Can You Go to Jail for Not Getting a Building Permit?

Building a structure without a permit (with exceptions on the meaning of structure under the California Building Code) is a misdemeanor in most California local entities. Usually, the punishment for a misdemeanor under most municipal codes includes jail time. Let me choose two California cities at random: Sacramento and El Cajon to illustrate this point:

Sacramento Municipal Code section 

1.28.020 Criminal sanctions—Misdemeanors and infractions.

  1. It is unlawful for any person to violate any provision or to fail to comply with any of the requirements of this code, including any administrative order issued hereunder. Any person violating any of the provisions, or failing to comply with any of the requirements of this code, including an administrative order, shall be guilty of a misdemeanor, except where it has been provided by state law or this code that the violator shall be guilty of an infraction. Any person convicted of a misdemeanor under the provisions of this code shall be punishable by a fine of not more than one thousand dollars ($1,000.00), or not less than five hundred dollars ($500.00), or by imprisonment in the County Jail for a period not exceeding six months, or by both fine and imprisonment; provided that violations of Chapter 13.10 of this code regarding unlawful dumping shall be punishable by a fine of not less than five hundred dollars ($500.00), or by imprisonment in the County Jail for a period not exceeding six months, or by both fine and imprisonment.

El Cajon Municipal Code:

1.24.010 Designated violations-Misdemeanors and infractions.
A.    It shall be unlawful for any person to violate any provision or to fail to comply with any of the requirements of this code. A violation of any of the provisions or failing to comply with any of the mandatory requirements of this code shall constitute a misdemeanor except that notwithstanding any other provisions of this code, any such violation constituting a misdemeanor under this code may, in the discretion of the attorney having prosecutorial functions, be charged and prosecuted as an infraction; and with the further exception that any violation of the provisions relating to parking, operation of bicycles, operation of motor vehicles, and use of freeways, highways and streets by animals, bicycles, motor vehicles or pedestrians shall constitute an infraction.

B.     Any person convicted of a misdemeanor under the provisions of this code, unless provision is otherwise made in this code, shall be punishable by a fine of not more than one thousand dollars, or by imprisonment in the county jail for a period of not more than six months, or by both fine and imprisonment.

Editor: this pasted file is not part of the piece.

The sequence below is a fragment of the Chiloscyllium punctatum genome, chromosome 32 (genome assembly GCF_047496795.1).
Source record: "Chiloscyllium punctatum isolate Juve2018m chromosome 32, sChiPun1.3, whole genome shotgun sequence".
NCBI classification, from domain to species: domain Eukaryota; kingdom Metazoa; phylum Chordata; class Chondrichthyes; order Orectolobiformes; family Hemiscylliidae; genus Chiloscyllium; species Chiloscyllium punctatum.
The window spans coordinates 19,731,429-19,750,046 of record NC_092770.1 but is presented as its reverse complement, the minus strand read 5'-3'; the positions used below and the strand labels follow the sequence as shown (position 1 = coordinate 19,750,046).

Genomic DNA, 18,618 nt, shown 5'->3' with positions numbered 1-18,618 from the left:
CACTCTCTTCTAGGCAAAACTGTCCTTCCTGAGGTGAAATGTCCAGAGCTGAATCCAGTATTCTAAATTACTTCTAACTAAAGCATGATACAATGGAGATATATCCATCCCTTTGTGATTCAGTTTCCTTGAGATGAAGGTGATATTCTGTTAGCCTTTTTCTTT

So, in both of these randomly chosen California cities, punishment of a misdemeanor shall be punishable by a fine of not more than one thousand dollars, or imprisonment in the county jail for not more than six months, or both.

So, do people go to jail for building without a building permit?  Probably not.  In the linked case, in the news today, the sentence was 200 hours community service, three years informal probation, and $14,191 in restitution, with an additional restitution hearing set.

That case involved a celebrity (or at least celebrity-adjacent) and a solid lawyer.  But perhaps the notoriety of the case informed its outcome (meaning the prosecutor was a little more zealous). And still, no jail time.

Milligan, Beswick, Levine & Knox, LLP
A: 1447 Ford St. #201
      Redlands, CA 92374
T: (909) 296-6708
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Neighbors, Google Maps and Disputes

By Michael Reiter, Attorney at Law

I have been involved in a number of neighbor disputes, long-running and costly.  But this is a new one.

You should definitely click on the article, but a neighbor in Washington State mowed the shortened form of an expletive in his grass with an arrow towards his neighbor so that it would appear on aerial photography.

What laws does this violate?  I cannot think of any off-hand.

Can anyone think of any legal reason that the neighbor cannot do this? I’m not sure it would violate any sign code on earth, and if a code enforcement entity tried to enforce it, it would run up pretty hard against the First Amendment to the United States Constitution.

Reply in comments if you have any thoughts on the subject.

The information you obtain at this blog is not, nor is it intended to be, legal advice. No attorney-client relationship is established by reading or commenting on this blog. You should consult an attorney for advice regarding your individual situation.

Milligan, Beswick, Levine & Knox, LLP
A: 1447 Ford St. #201
      Redlands, CA 92374
T: (909) 296-6708